Is your firm considering membership in a law firm network? If you’re already a member, how can your firm achieve more value through your participation?
Formal legal networks, such as Lex Mundi/World Services Group, have long been viewed as advantageous for independent law firms seeking to (1) extend global reach, (2) increase business opportunities, and (3) gain a competitive edge.
But are they worth the cost of membership?
Some firms don’t think so, yet many swear by the enhanced credibility and referrals that membership brings.
But whether your firm is looking to gain clients or associates, networking is only effective if done right. Using a few examples of networking gone wrong—thanks to Intuit QuickBase’s 10 Most Embarrassing Neworking Stories—we have a few guidelines to help:
Make yourself known with a unique introduction.
The problem with networking events is that most people come away without hundreds of business cards and almost no memory of who offered them. Unfortunately, if you’re a Mike, Mark, Melissa, or Mary, common names mean you might be quickly marginalized.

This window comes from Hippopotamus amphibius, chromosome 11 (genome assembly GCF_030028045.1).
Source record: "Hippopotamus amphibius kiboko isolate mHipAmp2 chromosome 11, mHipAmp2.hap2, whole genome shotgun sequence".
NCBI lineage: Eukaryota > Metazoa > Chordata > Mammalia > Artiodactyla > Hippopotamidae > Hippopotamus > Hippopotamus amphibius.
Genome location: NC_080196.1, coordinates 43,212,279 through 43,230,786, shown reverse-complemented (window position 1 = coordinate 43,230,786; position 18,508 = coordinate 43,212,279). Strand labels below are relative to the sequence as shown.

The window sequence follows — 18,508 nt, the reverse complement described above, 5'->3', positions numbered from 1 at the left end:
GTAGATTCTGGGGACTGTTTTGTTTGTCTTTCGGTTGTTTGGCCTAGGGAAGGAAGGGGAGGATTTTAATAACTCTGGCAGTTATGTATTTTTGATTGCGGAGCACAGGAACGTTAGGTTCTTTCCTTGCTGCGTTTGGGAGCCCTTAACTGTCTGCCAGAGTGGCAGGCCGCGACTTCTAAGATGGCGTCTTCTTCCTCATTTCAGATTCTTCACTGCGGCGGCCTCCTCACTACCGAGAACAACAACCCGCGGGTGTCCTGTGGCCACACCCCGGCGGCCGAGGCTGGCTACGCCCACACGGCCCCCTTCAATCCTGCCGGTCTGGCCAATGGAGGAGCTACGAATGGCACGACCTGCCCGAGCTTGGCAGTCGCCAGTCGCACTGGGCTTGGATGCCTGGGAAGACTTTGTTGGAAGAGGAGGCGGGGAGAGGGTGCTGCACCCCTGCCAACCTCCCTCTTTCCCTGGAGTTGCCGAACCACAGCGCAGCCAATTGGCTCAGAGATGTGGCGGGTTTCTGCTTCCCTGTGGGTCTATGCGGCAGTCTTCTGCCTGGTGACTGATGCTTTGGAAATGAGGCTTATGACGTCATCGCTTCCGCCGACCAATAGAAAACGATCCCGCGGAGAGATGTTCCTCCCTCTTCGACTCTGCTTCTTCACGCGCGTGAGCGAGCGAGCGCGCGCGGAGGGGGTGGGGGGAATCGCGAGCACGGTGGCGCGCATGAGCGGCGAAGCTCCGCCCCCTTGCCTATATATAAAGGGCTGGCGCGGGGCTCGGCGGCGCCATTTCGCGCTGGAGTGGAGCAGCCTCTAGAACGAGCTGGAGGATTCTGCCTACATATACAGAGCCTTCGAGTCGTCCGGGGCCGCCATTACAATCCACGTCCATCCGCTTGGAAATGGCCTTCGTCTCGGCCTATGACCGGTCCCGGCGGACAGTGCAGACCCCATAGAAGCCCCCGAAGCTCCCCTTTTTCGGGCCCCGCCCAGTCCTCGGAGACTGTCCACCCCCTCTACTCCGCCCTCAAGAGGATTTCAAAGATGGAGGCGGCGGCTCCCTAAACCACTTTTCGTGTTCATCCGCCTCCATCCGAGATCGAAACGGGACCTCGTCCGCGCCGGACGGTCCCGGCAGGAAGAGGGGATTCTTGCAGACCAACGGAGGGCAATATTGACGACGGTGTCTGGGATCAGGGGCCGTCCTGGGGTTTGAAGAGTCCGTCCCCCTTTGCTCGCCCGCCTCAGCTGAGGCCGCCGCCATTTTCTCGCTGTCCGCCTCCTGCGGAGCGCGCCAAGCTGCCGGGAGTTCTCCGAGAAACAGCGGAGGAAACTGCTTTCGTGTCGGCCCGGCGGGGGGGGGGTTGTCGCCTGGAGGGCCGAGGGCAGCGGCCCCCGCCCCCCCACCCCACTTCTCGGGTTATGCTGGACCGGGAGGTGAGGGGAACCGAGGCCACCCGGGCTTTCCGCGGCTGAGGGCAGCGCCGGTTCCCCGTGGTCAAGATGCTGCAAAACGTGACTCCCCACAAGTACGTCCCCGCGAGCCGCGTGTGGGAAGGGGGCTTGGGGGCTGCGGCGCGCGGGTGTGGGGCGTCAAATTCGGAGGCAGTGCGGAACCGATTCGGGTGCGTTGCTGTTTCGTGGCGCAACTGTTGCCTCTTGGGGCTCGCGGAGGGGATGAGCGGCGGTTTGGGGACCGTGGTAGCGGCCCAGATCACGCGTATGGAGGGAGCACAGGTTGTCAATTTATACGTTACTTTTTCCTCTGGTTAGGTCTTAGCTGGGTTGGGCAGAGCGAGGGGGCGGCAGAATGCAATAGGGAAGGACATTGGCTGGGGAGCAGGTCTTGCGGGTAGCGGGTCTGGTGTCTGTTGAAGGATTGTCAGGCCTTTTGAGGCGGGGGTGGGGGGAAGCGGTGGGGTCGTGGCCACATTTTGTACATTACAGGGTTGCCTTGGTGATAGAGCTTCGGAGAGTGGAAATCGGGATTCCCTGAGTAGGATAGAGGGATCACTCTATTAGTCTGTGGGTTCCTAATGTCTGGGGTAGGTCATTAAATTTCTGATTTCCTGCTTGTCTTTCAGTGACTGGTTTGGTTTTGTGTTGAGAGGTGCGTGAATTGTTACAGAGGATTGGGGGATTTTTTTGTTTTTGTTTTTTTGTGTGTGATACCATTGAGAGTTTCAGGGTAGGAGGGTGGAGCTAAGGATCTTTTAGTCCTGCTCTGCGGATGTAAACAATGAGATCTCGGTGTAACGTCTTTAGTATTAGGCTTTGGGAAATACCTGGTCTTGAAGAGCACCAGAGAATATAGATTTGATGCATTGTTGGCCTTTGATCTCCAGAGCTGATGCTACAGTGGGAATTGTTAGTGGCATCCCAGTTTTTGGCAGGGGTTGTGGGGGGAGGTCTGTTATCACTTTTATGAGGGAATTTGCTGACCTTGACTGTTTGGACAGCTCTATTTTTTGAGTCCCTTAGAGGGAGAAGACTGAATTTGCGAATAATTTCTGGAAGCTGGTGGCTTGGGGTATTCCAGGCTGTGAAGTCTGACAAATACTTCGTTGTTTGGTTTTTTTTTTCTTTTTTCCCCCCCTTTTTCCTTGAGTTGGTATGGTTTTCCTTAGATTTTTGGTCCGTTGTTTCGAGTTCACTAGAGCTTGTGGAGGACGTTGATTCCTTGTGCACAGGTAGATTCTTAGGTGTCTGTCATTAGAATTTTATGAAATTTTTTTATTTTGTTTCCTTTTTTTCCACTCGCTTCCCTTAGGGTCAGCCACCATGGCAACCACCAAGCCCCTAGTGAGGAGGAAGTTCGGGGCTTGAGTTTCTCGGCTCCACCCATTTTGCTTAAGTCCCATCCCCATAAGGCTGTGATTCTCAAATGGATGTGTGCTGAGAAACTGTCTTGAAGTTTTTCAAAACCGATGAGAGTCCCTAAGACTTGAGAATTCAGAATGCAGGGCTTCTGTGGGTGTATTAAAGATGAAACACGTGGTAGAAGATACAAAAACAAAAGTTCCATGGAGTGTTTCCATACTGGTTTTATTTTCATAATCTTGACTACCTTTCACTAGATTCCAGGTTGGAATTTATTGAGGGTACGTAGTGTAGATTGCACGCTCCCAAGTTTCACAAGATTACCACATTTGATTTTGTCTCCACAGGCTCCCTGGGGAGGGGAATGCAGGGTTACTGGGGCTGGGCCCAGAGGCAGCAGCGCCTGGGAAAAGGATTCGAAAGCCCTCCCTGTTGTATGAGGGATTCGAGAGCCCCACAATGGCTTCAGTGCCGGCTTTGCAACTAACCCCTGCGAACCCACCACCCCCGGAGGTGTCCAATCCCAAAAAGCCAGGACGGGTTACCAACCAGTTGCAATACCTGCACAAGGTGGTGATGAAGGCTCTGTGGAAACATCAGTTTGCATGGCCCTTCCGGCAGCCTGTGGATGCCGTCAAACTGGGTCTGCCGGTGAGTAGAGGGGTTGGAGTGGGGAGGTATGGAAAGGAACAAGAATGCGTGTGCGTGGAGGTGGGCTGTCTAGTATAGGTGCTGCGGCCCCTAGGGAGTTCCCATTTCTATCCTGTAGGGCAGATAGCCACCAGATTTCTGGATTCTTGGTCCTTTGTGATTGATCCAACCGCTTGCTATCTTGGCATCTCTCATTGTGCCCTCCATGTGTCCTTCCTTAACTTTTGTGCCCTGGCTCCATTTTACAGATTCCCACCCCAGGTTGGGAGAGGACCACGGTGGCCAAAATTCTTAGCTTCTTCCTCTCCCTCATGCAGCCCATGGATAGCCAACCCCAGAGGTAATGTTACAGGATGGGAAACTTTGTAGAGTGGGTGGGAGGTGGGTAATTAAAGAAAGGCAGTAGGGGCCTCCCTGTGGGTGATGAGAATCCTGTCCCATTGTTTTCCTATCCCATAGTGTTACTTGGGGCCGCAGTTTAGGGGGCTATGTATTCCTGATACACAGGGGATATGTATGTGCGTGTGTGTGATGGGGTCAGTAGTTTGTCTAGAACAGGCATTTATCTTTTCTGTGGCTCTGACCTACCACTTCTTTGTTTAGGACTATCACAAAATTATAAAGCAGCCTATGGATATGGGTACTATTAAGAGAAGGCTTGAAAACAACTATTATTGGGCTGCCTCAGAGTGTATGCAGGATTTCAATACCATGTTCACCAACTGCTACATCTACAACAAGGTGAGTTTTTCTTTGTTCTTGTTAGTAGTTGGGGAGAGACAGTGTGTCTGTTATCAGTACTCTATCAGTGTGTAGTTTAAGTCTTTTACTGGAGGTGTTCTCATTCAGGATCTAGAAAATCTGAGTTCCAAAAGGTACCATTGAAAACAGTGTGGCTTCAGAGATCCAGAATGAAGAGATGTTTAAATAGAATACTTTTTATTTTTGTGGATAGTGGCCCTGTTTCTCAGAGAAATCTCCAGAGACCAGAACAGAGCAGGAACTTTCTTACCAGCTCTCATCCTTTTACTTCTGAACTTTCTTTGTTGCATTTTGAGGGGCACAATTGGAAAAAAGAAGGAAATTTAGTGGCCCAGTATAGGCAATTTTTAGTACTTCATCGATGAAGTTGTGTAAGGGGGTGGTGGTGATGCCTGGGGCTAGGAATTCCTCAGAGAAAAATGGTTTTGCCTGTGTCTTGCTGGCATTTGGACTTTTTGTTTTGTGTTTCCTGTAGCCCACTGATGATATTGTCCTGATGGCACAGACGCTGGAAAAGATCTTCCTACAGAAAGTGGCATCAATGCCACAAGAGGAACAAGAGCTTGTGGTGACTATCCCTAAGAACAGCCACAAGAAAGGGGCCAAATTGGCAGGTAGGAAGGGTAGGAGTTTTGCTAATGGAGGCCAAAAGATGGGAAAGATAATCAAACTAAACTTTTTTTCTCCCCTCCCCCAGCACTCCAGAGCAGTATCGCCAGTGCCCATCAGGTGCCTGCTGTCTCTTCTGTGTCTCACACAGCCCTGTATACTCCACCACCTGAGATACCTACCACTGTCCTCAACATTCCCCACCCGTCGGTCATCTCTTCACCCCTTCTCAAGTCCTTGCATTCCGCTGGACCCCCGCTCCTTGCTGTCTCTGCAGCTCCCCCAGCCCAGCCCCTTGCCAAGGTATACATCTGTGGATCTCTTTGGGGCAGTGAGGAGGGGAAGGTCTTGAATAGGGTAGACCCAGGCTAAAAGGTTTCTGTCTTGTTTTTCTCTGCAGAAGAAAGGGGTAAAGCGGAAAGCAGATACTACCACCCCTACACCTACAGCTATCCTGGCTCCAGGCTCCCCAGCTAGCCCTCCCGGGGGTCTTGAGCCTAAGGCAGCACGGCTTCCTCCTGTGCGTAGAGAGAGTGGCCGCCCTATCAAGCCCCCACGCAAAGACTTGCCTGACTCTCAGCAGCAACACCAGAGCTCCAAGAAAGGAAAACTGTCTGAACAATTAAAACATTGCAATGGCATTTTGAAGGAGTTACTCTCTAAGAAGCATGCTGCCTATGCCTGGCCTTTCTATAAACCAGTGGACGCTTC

This is why it’s so important to introduce yourself with an interesting anecdote. Make yourself noticed—in a good way:
“I attended a multi-day conference that provided all meals for attendees in an effort to have everyone network during said meals. Breakfast each morning was held in an area accessed by walking down a flight of stairs. I was headed down the stairs, looking into the room to see who was already at breakfast and thinking about who I might eat and chat with. I lost my footing and rolled/bounced all the way down to the breakfast area with my laptop tumbling behind me. Of course, everyone stopped eating and talking and started gasping and staring. Everyone knew who I was after that!”
A trip and fall situation may get you noticed, but for the wrong things. Try to introduce yourself in a way that get’s you remembered in a positive light. For example, if you like to rock climb in your free time, introducing yourself as the 3rd year associate who climbs rocks, characterizes you as somebody willing to take taking calculated risks. It’s also something small, but singular that other people will certainly remember.
Pay attention and remember details of other professionals.
When you’re meeting tons of professionals, sometimes it’s hard to pay attention. While somebody’s pitching themselves to you, it’s quite likely you’ve spent a few seconds dozing off, starting to thing about what’s for dinner, or becoming acutely aware how warm the room is.